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Gesture-sign interface in hearing non-signers' first exposure to sign

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http://pubman.mpdl.mpg.de/cone/persons/resource/persons142

Ozyurek,  Asli
Center for Language Studies, External Organization;
Language in our Hands: Sign and Gesture, MPI for Psycholinguistics, Max Planck Society;
Neurobiology of Language Department, MPI for Psycholinguistics, Max Planck Society;

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Citation

Ortega, G., & Ozyurek, A. (2013). Gesture-sign interface in hearing non-signers' first exposure to sign. Talk presented at the Tilburg Gesture Research Meeting [TiGeR 2013]. Tilburg, the Netherlands. 2013-06-19 - 2013-06-21.


Cite as: http://hdl.handle.net/11858/00-001M-0000-0013-A60D-C
Abstract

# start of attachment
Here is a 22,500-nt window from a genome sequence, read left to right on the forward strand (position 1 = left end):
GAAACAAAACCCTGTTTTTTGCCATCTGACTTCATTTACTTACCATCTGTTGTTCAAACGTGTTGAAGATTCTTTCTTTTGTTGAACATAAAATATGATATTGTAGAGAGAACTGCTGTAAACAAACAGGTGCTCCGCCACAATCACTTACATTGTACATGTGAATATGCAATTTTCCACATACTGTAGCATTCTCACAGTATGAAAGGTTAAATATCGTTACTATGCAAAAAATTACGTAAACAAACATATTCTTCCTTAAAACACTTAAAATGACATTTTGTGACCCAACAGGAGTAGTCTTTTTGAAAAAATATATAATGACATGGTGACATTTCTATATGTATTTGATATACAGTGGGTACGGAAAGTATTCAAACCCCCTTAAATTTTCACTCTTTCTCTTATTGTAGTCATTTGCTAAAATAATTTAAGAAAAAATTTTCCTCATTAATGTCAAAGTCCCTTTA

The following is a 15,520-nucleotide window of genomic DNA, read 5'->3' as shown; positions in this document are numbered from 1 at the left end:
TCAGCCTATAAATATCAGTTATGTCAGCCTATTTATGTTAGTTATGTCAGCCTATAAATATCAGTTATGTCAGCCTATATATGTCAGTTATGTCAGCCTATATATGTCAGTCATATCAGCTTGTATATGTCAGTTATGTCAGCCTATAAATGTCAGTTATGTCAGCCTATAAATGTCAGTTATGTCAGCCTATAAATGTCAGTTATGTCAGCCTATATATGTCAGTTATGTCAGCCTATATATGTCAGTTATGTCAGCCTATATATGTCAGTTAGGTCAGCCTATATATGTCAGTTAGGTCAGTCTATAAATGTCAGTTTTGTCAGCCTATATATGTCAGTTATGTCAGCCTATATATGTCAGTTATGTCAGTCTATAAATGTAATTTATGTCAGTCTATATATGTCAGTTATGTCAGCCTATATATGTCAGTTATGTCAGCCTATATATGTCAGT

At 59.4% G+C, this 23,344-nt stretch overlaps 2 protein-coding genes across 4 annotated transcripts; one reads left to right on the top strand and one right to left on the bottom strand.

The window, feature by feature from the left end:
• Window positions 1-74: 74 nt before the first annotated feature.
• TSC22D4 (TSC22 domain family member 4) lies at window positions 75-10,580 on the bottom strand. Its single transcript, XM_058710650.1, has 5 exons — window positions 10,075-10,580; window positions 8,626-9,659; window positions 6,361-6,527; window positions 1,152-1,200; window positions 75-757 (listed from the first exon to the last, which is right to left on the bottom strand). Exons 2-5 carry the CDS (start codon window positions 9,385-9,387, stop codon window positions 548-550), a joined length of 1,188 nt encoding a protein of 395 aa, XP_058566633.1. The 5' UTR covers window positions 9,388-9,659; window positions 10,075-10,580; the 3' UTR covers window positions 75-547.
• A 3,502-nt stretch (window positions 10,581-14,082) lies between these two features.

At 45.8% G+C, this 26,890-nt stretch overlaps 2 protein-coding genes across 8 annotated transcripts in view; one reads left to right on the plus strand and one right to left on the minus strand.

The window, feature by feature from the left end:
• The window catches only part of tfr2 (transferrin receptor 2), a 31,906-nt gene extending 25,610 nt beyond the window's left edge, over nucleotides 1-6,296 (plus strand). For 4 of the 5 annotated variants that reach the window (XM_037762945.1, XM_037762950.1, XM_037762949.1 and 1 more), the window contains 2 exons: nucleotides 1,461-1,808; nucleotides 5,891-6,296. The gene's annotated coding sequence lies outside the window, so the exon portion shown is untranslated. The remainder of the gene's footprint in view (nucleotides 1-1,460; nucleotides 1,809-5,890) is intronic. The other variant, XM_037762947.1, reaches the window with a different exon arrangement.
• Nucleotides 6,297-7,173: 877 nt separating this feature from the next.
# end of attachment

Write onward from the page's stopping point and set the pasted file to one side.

Natural sign languages and gestures are complex communicative systems that allow the incorporation of features of a referent into their structure. They differ, however, in that signs are more conventionalised because they consist of meaningless phonological parameters. There is some evidence that despite non-signers finding iconic signs more memorable they can have more difficulty at articulating their exact phonological components. In the present study, hearing non-signers took part in a sign repetition task in which they had to imitate as accurately as possible a set of iconic and arbitrary signs. Their renditions showed that iconic signs were articulated significantly less accurately than arbitrary signs. Participants were recalled six months later to take part in a sign generation task. In this task, participants were shown the English translation of the iconic signs they imitated six months prior. For each word, participants were asked to generate a sign (i.e., an iconic gesture). The handshapes produced in the sign repetition and sign generation tasks were compared to detect instances in which both renditions presented the same configuration. There was a significant correlation between articulation accuracy in the sign repetition task and handshape overlap. These results suggest some form of gestural interference in the production of iconic signs by hearing non-signers. We also suggest that in some instances non-signers may deploy their own conventionalised gesture when producing some iconic signs. These findings are interpreted as evidence that non-signers process iconic signs as gestures and that in production, only when sign and gesture have overlapping features will they be capable of producing the phonological components of signs accurately.